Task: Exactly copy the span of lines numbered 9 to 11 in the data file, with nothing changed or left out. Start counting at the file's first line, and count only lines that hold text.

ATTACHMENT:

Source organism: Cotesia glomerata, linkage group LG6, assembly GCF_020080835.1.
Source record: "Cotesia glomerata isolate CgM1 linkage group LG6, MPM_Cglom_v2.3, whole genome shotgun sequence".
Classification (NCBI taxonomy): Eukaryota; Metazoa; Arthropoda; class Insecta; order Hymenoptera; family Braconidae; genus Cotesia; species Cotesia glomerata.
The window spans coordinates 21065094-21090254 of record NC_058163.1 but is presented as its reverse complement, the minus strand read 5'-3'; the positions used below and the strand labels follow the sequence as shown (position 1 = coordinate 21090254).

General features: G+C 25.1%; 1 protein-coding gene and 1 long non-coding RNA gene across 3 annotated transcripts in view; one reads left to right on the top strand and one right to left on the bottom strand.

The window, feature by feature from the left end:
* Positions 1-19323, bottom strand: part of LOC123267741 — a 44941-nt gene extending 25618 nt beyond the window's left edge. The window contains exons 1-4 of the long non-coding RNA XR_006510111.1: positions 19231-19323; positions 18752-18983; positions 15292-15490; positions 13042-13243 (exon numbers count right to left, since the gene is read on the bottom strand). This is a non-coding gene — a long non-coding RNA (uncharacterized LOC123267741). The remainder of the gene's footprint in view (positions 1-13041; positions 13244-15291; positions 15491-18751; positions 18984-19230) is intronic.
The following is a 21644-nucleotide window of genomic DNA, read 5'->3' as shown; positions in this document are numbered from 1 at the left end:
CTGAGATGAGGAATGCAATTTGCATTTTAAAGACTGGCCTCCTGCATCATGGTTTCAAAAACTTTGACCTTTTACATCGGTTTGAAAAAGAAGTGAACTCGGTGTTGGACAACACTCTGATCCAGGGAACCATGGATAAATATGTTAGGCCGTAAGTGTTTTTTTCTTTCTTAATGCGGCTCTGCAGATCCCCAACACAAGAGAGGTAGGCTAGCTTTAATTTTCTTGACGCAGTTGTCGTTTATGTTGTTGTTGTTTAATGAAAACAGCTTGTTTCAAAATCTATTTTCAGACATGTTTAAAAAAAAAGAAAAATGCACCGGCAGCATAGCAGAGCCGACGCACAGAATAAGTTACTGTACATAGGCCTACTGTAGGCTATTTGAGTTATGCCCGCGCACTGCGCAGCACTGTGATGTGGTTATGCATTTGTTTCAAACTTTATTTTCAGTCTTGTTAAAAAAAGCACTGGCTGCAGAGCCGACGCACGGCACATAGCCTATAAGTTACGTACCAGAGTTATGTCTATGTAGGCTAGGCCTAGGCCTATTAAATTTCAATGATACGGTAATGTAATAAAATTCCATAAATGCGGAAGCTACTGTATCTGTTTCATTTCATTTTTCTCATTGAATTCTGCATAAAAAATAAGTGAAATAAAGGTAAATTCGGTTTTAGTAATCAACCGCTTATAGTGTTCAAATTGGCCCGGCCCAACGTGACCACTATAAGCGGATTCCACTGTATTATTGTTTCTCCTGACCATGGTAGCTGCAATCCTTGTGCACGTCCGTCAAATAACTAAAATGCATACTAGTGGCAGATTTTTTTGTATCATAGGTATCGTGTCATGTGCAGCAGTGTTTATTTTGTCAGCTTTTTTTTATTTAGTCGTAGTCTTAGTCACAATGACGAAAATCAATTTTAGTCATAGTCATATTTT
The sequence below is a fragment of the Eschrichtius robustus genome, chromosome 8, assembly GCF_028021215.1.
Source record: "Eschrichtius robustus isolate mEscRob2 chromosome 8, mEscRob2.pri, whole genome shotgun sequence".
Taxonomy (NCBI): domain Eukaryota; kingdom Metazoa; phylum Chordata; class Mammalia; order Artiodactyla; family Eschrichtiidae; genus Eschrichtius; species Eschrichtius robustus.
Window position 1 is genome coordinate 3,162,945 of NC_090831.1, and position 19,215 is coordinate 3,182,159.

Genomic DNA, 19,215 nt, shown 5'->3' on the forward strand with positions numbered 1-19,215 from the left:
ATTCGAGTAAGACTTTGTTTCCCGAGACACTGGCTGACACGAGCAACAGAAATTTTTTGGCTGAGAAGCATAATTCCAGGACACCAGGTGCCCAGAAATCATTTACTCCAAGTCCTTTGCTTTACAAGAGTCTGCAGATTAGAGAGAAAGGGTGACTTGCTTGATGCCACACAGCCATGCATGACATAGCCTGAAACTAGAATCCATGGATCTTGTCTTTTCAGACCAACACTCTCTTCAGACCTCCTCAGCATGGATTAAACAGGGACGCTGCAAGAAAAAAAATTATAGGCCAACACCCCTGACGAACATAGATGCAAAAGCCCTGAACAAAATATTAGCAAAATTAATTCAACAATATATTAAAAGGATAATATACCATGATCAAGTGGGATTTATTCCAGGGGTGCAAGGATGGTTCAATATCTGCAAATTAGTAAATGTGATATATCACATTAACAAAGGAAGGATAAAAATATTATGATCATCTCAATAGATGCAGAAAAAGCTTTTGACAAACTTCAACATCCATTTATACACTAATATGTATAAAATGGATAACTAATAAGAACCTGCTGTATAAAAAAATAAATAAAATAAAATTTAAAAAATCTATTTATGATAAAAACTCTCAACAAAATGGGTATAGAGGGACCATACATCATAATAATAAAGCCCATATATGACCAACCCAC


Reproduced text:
CTGAGATGAGGAATGCAATTTGCATTTTAAAGACTGGCCTCCTGCATCATGGTTTCAAAAACTTTGACCTTTTACATCGGTTTGAAAAAGAAGTGAACTCGGTGTTGGACAACACTCTGATCCAGGGAACCATGGATAAATATGTTAGGCCGTAAGTGTTTTTTTCTTTCTTAATGCGGCTCTGCAGATCCCCAACACAAGAGAGGTAGGCTAGCTTTAATTTTCTTGACGCAGTTGTCGTTTATGTTGTTGTTGTTTAATGAAAACAGCTTGTTTCAAAATCTATTTTCAGACATGTTTAAAAAAAAAGAAAAATGCACCGGCAGCATAGCAGAGCCGACGCACAGAATAAGTTACTGTACATAGGCCTACTGTAGGCTATTTGAGTTATGCCCGCGCACTGCGCAGCACTGTGATGTGGTTATGCATTTGTTTCAAACTTTATTTTCAGTCTTGTTAAAAAAAGCACTGGCTGCAGAGCCGACGCACGGCACATAGCCTATAAGTTACGTACCAGAGTTATGTCTATGTAGGCTAGGCCTAGGCCTATTAAATTTCAATGATACGGTAATGTAATAAAATTCCATAAATGCGGAAGCTACTGTATCTGTTTCATTTCATTTTTCTCATTGAATTCTGCATAAAAAATAAGTGAAATAAAGGTAAATTCGGTTTTAGTAATCAACCGCTTATAGTGTTCAAATTGGCCCGGCCCAACGTGACCACTATAAGCGGATTCCACTGTATTATTGTTTCTCCTGACCATGGTAGCTGCAATCCTTGTGCACGTCCGTCAAATAACTAAAATGCATACTAGTGGCAGATTTTTTTGTATCATAGGTATCGTGTCATGTGCAGCAGTGTTTATTTTGTCAGCTTTTTTTTATTTAGTCGTAGTCTTAGTCACAATGACGAAAATCAATTTTAGTCATAGTCATATTTT
The sequence below is a fragment of the Eschrichtius robustus genome, chromosome 8, assembly GCF_028021215.1.
Source record: "Eschrichtius robustus isolate mEscRob2 chromosome 8, mEscRob2.pri, whole genome shotgun sequence".